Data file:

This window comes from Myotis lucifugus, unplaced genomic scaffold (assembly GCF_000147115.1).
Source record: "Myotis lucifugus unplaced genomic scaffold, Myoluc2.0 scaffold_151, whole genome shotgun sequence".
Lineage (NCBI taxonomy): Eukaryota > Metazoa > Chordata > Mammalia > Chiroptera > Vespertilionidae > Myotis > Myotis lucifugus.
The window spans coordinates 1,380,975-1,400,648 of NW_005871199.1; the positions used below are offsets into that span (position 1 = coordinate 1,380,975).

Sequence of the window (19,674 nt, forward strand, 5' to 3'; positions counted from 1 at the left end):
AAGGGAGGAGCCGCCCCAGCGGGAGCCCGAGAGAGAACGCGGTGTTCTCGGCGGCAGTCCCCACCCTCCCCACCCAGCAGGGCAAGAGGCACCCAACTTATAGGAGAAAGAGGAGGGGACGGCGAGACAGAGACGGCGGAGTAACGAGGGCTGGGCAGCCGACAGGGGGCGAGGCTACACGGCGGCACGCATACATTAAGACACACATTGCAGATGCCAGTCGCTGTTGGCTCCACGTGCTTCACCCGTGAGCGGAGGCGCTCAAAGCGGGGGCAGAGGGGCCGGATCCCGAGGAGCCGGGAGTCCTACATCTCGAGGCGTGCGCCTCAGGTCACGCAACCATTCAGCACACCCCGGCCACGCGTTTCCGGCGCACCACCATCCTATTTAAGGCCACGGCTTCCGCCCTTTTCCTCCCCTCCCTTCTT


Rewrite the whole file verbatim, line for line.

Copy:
This window comes from Myotis lucifugus, unplaced genomic scaffold (assembly GCF_000147115.1).
Source record: "Myotis lucifugus unplaced genomic scaffold, Myoluc2.0 scaffold_151, whole genome shotgun sequence".
Lineage (NCBI taxonomy): Eukaryota > Metazoa > Chordata > Mammalia > Chiroptera > Vespertilionidae > Myotis > Myotis lucifugus.
The window spans coordinates 1,380,975-1,400,648 of NW_005871199.1; the positions used below are offsets into that span (position 1 = coordinate 1,380,975).

Sequence of the window (19,674 nt, forward strand, 5' to 3'; positions counted from 1 at the left end):
AAGGGAGGAGCCGCCCCAGCGGGAGCCCGAGAGAGAACGCGGTGTTCTCGGCGGCAGTCCCCACCCTCCCCACCCAGCAGGGCAAGAGGCACCCAACTTATAGGAGAAAGAGGAGGGGACGGCGAGACAGAGACGGCGGAGTAACGAGGGCTGGGCAGCCGACAGGGGGCGAGGCTACACGGCGGCACGCATACATTAAGACACACATTGCAGATGCCAGTCGCTGTTGGCTCCACGTGCTTCACCCGTGAGCGGAGGCGCTCAAAGCGGGGGCAGAGGGGCCGGATCCCGAGGAGCCGGGAGTCCTACATCTCGAGGCGTGCGCCTCAGGTCACGCAACCATTCAGCACACCCCGGCCACGCGTTTCCGGCGCACCACCATCCTATTTAAGGCCACGGCTTCCGCCCTTTTCCTCCCCTCCCTTCTT